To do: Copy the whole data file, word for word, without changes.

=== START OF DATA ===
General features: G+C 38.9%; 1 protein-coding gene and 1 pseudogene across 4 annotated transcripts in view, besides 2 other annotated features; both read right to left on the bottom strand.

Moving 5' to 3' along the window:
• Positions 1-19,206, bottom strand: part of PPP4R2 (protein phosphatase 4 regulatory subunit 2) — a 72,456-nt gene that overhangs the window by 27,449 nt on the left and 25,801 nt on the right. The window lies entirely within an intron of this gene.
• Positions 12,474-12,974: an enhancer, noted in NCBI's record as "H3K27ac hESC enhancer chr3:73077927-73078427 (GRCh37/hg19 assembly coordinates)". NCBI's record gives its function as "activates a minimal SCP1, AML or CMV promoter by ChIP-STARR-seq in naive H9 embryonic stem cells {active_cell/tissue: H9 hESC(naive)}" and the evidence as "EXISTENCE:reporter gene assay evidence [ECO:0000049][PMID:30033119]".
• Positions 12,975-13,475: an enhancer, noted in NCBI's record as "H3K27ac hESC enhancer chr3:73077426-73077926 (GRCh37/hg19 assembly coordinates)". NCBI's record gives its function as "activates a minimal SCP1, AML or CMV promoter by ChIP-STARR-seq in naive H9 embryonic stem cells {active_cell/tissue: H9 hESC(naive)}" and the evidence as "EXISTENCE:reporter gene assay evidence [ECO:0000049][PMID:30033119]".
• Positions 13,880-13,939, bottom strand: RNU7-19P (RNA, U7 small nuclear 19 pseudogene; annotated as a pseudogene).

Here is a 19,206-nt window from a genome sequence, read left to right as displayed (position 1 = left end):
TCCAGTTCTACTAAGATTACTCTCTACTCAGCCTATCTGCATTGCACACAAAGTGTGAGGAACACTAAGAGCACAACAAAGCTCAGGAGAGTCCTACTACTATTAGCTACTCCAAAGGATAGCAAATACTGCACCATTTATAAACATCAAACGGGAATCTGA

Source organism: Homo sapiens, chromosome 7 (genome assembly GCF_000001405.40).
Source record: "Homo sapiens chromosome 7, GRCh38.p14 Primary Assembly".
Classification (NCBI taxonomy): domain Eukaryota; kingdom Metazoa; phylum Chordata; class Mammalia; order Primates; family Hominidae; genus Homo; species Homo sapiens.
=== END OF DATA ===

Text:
General features: G+C 38.9%; 1 protein-coding gene and 1 pseudogene across 4 annotated transcripts in view, besides 2 other annotated features; both read right to left on the bottom strand.

Moving 5' to 3' along the window:
• Positions 1-19,206, bottom strand: part of PPP4R2 (protein phosphatase 4 regulatory subunit 2) — a 72,456-nt gene that overhangs the window by 27,449 nt on the left and 25,801 nt on the right. The window lies entirely within an intron of this gene.
• Positions 12,474-12,974: an enhancer, noted in NCBI's record as "H3K27ac hESC enhancer chr3:73077927-73078427 (GRCh37/hg19 assembly coordinates)". NCBI's record gives its function as "activates a minimal SCP1, AML or CMV promoter by ChIP-STARR-seq in naive H9 embryonic stem cells {active_cell/tissue: H9 hESC(naive)}" and the evidence as "EXISTENCE:reporter gene assay evidence [ECO:0000049][PMID:30033119]".
• Positions 12,975-13,475: an enhancer, noted in NCBI's record as "H3K27ac hESC enhancer chr3:73077426-73077926 (GRCh37/hg19 assembly coordinates)". NCBI's record gives its function as "activates a minimal SCP1, AML or CMV promoter by ChIP-STARR-seq in naive H9 embryonic stem cells {active_cell/tissue: H9 hESC(naive)}" and the evidence as "EXISTENCE:reporter gene assay evidence [ECO:0000049][PMID:30033119]".
• Positions 13,880-13,939, bottom strand: RNU7-19P (RNA, U7 small nuclear 19 pseudogene; annotated as a pseudogene).

Here is a 19,206-nt window from a genome sequence, read left to right as displayed (position 1 = left end):
TCCAGTTCTACTAAGATTACTCTCTACTCAGCCTATCTGCATTGCACACAAAGTGTGAGGAACACTAAGAGCACAACAAAGCTCAGGAGAGTCCTACTACTATTAGCTACTCCAAAGGATAGCAAATACTGCACCATTTATAAACATCAAACGGGAATCTGA

Source organism: Homo sapiens, chromosome 7 (genome assembly GCF_000001405.40).
Source record: "Homo sapiens chromosome 7, GRCh38.p14 Primary Assembly".
Classification (NCBI taxonomy): domain Eukaryota; kingdom Metazoa; phylum Chordata; class Mammalia; order Primates; family Hominidae; genus Homo; species Homo sapiens.